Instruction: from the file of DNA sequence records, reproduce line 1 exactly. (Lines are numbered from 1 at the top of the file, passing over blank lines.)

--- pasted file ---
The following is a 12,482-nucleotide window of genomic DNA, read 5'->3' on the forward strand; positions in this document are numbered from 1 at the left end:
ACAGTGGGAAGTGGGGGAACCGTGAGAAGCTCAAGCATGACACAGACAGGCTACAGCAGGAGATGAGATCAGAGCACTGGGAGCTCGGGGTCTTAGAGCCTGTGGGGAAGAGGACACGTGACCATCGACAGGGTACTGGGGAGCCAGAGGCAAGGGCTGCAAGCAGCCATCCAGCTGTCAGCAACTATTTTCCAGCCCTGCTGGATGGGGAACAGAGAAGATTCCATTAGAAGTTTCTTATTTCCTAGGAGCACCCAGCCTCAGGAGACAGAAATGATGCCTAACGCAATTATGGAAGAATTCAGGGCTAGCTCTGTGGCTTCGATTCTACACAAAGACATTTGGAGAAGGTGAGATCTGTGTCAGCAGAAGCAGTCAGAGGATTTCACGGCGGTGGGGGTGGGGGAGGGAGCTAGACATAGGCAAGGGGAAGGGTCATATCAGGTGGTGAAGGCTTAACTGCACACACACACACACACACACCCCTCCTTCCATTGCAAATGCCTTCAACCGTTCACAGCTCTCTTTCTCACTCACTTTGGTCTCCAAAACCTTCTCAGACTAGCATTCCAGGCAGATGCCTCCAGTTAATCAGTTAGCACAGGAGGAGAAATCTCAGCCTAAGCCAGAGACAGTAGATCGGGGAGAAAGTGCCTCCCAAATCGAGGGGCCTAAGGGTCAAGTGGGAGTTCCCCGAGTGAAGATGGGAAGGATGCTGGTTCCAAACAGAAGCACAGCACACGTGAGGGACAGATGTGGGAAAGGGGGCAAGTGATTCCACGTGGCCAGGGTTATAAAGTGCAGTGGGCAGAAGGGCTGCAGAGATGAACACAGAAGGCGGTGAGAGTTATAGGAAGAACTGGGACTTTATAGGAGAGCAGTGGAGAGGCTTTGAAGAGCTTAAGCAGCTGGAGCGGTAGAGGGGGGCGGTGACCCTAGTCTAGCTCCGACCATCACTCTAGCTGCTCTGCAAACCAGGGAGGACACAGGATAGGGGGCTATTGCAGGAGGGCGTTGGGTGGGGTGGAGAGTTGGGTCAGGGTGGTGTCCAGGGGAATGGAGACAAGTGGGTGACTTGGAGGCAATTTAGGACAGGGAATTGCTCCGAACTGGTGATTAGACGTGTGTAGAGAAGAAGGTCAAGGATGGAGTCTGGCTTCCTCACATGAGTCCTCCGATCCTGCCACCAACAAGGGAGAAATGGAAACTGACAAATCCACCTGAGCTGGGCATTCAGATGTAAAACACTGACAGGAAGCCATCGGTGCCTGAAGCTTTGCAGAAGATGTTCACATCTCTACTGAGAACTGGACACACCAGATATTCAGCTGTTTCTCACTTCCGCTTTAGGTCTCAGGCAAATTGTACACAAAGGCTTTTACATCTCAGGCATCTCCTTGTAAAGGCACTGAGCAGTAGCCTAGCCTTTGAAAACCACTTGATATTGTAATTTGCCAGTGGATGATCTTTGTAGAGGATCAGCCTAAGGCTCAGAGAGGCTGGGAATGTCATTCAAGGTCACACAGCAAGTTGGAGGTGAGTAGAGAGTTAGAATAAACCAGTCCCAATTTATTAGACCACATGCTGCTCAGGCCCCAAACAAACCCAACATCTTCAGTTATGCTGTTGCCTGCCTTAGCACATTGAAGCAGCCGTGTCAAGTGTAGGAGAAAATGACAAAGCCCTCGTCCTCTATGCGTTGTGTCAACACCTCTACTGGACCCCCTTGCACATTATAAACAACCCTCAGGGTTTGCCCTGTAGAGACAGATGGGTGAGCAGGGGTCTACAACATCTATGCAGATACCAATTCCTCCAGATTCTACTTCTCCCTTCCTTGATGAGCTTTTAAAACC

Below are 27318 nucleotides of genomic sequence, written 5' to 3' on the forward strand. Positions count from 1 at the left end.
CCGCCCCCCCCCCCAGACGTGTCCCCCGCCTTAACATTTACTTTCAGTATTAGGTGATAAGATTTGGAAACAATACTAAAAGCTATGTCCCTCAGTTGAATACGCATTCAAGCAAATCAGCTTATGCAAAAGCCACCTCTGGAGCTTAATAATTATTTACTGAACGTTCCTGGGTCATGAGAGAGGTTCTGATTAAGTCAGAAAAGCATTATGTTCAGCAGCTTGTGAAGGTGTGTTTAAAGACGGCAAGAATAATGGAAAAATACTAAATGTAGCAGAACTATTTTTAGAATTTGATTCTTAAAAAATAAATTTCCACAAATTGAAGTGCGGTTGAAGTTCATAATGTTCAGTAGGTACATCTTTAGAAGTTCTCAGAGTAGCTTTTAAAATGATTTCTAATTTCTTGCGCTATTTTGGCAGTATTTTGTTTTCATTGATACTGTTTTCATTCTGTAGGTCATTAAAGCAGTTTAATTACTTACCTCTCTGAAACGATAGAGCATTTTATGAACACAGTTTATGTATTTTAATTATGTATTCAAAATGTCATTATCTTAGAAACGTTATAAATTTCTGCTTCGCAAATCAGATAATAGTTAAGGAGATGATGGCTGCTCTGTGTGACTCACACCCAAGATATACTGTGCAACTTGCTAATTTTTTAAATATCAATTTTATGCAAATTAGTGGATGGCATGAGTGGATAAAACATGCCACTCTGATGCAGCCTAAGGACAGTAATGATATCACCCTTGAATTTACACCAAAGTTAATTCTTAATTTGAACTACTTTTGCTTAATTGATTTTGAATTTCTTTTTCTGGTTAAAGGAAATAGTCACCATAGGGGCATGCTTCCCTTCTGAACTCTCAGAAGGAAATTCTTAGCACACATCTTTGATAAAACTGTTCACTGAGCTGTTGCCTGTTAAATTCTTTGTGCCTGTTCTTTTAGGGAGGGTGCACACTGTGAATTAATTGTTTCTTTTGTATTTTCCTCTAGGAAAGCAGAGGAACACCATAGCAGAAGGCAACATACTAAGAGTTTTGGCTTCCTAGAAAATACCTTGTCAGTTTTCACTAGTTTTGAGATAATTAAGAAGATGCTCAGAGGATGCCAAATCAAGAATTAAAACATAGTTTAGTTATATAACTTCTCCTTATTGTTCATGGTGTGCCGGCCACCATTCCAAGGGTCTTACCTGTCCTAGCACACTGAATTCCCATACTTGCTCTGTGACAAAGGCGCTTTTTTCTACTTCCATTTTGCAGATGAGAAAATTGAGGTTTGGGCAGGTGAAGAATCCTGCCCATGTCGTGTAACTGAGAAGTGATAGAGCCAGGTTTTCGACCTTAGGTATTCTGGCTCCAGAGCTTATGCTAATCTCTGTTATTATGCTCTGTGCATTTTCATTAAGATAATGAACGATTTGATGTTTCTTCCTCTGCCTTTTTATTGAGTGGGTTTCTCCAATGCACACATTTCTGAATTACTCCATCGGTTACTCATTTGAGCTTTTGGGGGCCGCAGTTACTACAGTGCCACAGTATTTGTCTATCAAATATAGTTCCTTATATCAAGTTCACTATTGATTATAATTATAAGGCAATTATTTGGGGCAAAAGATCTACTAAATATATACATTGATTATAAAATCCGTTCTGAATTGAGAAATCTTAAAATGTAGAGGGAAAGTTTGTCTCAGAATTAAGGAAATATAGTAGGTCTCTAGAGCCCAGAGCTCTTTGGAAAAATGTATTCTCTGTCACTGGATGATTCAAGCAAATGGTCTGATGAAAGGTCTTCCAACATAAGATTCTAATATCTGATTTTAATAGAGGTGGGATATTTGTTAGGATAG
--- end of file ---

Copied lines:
The following is a 12,482-nucleotide window of genomic DNA, read 5'->3' on the forward strand; positions in this document are numbered from 1 at the left end: